For the second year in a row, the History of Science Society awarded its prestigious Sarton Medal to a Yale professor.

History professor Daniel Kevles received the honor Nov. 10 at the society’s annual meeting in Denver. The medal, presented annually since 1955, honors an outstanding historian of science for lifetime achievements.

In winning this award, Kevles joins History of Medicine Department chairman Frederic Holmes as Yale’s second Sarton medalist. Holmes was last year’s recipient.

“I was surprised,” Kevles said. “It’s not something you count on. It’s something you hope for.”

The award was presented to Kevles by close friend and 1993 medalist John Heilbron, a former University of California at Berkeley professor who will come to Yale this spring as a visiting history of science professor.

“This is a career award given to a person who has served the discipline well, been a leader in the field, and shown outstanding scholarship,” Heilbron said from Oxford University, where he is doing research. “And Dan Kevles satisfies all those things very well.”

Kevles said he was especially pleased because he is one of few to have won the award for the history of American science. A majority of the medals have been awarded to historians of European, Arab or ancient science.

Three decades ago, most of the work in the history of science was focused on the development of scientific thought, methods and institutions. But Kevles said the field’s focus has shifted towards the social, political and economic implications of science.

Kevles said his ability to synthesize those two traditions has greatly contributed to his success.

In addition to his teaching and research, Kevles has made a significant impact in the field by writing for various publications, including The New Republic, The New Yorker and The New York Times.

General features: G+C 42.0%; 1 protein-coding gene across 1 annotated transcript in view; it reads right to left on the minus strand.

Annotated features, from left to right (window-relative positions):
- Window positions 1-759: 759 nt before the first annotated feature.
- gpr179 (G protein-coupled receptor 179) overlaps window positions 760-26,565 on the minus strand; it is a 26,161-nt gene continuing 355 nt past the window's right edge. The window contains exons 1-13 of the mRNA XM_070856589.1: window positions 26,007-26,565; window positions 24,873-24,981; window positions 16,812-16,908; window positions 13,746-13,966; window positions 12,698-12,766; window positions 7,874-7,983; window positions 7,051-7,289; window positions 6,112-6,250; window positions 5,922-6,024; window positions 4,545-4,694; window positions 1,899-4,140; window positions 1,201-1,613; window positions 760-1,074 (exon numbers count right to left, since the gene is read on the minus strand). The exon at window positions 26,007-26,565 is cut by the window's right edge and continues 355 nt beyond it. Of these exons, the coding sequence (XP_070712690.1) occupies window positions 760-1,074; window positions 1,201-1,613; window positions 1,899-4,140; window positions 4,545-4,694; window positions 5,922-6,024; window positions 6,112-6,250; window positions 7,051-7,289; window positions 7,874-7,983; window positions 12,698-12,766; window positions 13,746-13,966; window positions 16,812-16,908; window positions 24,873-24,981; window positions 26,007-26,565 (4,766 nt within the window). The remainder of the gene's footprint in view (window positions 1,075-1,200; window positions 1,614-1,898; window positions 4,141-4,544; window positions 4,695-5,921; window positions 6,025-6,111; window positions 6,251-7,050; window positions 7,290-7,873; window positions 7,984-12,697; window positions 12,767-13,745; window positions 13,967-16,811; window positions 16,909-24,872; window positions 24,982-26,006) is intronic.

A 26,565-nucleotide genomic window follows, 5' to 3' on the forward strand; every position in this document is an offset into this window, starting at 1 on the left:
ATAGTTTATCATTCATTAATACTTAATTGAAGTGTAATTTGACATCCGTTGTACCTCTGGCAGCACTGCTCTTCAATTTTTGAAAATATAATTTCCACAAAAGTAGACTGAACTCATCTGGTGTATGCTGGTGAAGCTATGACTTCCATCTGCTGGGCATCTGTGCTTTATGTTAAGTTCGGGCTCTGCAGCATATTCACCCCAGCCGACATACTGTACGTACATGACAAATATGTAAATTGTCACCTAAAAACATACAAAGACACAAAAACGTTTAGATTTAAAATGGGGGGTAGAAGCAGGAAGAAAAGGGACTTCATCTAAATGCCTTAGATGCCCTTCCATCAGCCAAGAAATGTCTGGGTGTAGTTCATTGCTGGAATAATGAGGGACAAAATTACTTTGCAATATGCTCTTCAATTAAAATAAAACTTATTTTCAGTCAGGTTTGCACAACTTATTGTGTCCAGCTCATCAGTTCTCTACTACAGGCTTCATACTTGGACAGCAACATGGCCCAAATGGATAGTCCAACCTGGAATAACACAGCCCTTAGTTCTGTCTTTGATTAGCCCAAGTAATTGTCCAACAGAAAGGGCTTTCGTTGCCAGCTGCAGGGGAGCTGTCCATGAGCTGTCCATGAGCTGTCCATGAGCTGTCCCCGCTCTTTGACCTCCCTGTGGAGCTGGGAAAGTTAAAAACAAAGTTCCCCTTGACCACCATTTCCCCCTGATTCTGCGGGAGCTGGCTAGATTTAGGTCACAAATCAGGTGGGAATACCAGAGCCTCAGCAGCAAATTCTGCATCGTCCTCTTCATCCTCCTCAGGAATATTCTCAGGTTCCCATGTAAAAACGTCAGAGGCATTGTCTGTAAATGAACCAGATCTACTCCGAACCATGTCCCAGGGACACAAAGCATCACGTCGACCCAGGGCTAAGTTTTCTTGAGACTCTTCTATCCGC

One of his most significant works is “The Baltimore Case,” in which he examines the alleged scientific fraud of two eminent scientists, Nobel Prize winner David Baltimore and Thereza Imanishi-Kari.

“It’s the most famous case of reputed academic fraud of the last 30 to 40 years,” History Department chairman Jon Butler said. “It takes a lot of guts and extraordinary sophistication to venture into this kind of case.”

Kevles said his wide array of published works probably played a major role in the society’s decision.

“I’ve always written for a larger audience, for your general New York Times reader,” Kevles said. “So I think [the medal] was partly a recognition of that.”

With the two most recent Sarton medalists on the faculty, Heilbron said the future is bright for history of science at Yale.

“You have two good senior [professors] in harness already and a pool of highly qualified juniors to hire from,” Heilbron said. “I think the prospects are extremely good that Yale will be a power in the history of science.”

Currently, the History Department is looking to fill a junior position in the history of modern physical sciences by next fall.

Butler said the two Sarton medalists will help the history of science program recruit more top-notch faculty.

“It says that Yale likes to attract first-rate scholars,” Butler said. “And that’s our business.”